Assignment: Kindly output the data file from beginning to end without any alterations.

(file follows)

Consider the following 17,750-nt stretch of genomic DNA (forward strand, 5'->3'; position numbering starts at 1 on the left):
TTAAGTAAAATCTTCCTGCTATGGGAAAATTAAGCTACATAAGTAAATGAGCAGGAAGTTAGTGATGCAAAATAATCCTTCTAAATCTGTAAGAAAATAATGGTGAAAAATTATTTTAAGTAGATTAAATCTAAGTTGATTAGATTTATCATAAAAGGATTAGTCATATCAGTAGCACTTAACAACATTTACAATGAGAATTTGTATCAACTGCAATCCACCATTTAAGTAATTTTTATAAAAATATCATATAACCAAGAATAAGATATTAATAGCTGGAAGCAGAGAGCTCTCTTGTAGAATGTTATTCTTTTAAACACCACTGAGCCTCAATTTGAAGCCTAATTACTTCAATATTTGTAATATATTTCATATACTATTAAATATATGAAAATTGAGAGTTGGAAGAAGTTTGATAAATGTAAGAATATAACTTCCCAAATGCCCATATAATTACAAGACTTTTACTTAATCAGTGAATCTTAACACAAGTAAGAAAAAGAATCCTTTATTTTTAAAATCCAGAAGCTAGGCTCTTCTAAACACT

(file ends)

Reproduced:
Consider the following 17,750-nt stretch of genomic DNA (forward strand, 5'->3'; position numbering starts at 1 on the left):
TTAAGTAAAATCTTCCTGCTATGGGAAAATTAAGCTACATAAGTAAATGAGCAGGAAGTTAGTGATGCAAAATAATCCTTCTAAATCTGTAAGAAAATAATGGTGAAAAATTATTTTAAGTAGATTAAATCTAAGTTGATTAGATTTATCATAAAAGGATTAGTCATATCAGTAGCACTTAACAACATTTACAATGAGAATTTGTATCAACTGCAATCCACCATTTAAGTAATTTTTATAAAAATATCATATAACCAAGAATAAGATATTAATAGCTGGAAGCAGAGAGCTCTCTTGTAGAATGTTATTCTTTTAAACACCACTGAGCCTCAATTTGAAGCCTAATTACTTCAATATTTGTAATATATTTCATATACTATTAAATATATGAAAATTGAGAGTTGGAAGAAGTTTGATAAATGTAAGAATATAACTTCCCAAATGCCCATATAATTACAAGACTTTTACTTAATCAGTGAATCTTAACACAAGTAAGAAAAAGAATCCTTTATTTTTAAAATCCAGAAGCTAGGCTCTTCTAAACACT